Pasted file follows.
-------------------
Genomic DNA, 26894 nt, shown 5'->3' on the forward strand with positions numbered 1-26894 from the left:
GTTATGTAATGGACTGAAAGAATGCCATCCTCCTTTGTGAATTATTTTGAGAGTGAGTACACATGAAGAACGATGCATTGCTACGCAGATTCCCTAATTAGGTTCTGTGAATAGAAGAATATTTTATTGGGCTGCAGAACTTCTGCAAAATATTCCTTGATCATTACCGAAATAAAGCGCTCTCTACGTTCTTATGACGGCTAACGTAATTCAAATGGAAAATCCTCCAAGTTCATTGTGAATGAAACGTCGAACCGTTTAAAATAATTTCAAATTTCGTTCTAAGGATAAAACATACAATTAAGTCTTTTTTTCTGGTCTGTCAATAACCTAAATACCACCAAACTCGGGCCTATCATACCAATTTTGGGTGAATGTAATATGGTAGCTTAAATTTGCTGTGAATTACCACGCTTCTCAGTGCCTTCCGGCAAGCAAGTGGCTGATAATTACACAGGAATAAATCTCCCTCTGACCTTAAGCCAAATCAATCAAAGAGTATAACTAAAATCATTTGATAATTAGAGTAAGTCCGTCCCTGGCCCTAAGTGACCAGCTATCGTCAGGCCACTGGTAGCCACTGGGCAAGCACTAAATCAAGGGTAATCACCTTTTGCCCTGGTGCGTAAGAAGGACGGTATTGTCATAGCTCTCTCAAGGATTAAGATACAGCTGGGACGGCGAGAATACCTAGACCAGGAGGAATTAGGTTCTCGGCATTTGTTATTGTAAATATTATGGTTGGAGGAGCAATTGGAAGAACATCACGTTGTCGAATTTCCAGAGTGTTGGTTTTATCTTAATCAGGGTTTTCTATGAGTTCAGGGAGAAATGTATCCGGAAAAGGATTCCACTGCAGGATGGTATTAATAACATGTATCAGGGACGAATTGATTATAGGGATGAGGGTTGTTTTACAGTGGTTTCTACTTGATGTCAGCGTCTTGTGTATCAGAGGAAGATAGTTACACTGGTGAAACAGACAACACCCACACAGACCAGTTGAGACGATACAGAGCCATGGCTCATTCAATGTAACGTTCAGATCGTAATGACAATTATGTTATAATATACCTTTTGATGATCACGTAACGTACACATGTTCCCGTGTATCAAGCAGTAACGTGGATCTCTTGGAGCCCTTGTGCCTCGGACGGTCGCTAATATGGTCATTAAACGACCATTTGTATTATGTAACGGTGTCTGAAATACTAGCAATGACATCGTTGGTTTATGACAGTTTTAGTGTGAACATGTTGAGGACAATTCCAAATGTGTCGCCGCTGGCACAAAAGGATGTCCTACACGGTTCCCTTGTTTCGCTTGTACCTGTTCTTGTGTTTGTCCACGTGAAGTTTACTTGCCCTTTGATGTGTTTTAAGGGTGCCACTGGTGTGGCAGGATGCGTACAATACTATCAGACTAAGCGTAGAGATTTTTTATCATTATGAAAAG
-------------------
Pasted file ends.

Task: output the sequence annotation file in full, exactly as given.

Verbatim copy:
Genomic DNA, 26894 nt, shown 5'->3' on the forward strand with positions numbered 1-26894 from the left:
GTTATGTAATGGACTGAAAGAATGCCATCCTCCTTTGTGAATTATTTTGAGAGTGAGTACACATGAAGAACGATGCATTGCTACGCAGATTCCCTAATTAGGTTCTGTGAATAGAAGAATATTTTATTGGGCTGCAGAACTTCTGCAAAATATTCCTTGATCATTACCGAAATAAAGCGCTCTCTACGTTCTTATGACGGCTAACGTAATTCAAATGGAAAATCCTCCAAGTTCATTGTGAATGAAACGTCGAACCGTTTAAAATAATTTCAAATTTCGTTCTAAGGATAAAACATACAATTAAGTCTTTTTTTCTGGTCTGTCAATAACCTAAATACCACCAAACTCGGGCCTATCATACCAATTTTGGGTGAATGTAATATGGTAGCTTAAATTTGCTGTGAATTACCACGCTTCTCAGTGCCTTCCGGCAAGCAAGTGGCTGATAATTACACAGGAATAAATCTCCCTCTGACCTTAAGCCAAATCAATCAAAGAGTATAACTAAAATCATTTGATAATTAGAGTAAGTCCGTCCCTGGCCCTAAGTGACCAGCTATCGTCAGGCCACTGGTAGCCACTGGGCAAGCACTAAATCAAGGGTAATCACCTTTTGCCCTGGTGCGTAAGAAGGACGGTATTGTCATAGCTCTCTCAAGGATTAAGATACAGCTGGGACGGCGAGAATACCTAGACCAGGAGGAATTAGGTTCTCGGCATTTGTTATTGTAAATATTATGGTTGGAGGAGCAATTGGAAGAACATCACGTTGTCGAATTTCCAGAGTGTTGGTTTTATCTTAATCAGGGTTTTCTATGAGTTCAGGGAGAAATGTATCCGGAAAAGGATTCCACTGCAGGATGGTATTAATAACATGTATCAGGGACGAATTGATTATAGGGATGAGGGTTGTTTTACAGTGGTTTCTACTTGATGTCAGCGTCTTGTGTATCAGAGGAAGATAGTTACACTGGTGAAACAGACAACACCCACACAGACCAGTTGAGACGATACAGAGCCATGGCTCATTCAATGTAACGTTCAGATCGTAATGACAATTATGTTATAATATACCTTTTGATGATCACGTAACGTACACATGTTCCCGTGTATCAAGCAGTAACGTGGATCTCTTGGAGCCCTTGTGCCTCGGACGGTCGCTAATATGGTCATTAAACGACCATTTGTATTATGTAACGGTGTCTGAAATACTAGCAATGACATCGTTGGTTTATGACAGTTTTAGTGTGAACATGTTGAGGACAATTCCAAATGTGTCGCCGCTGGCACAAAAGGATGTCCTACACGGTTCCCTTGTTTCGCTTGTACCTGTTCTTGTGTTTGTCCACGTGAAGTTTACTTGCCCTTTGATGTGTTTTAAGGGTGCCACTGGTGTGGCAGGATGCGTACAATACTATCAGACTAAGCGTAGAGATTTTTTATCATTATGAAAAG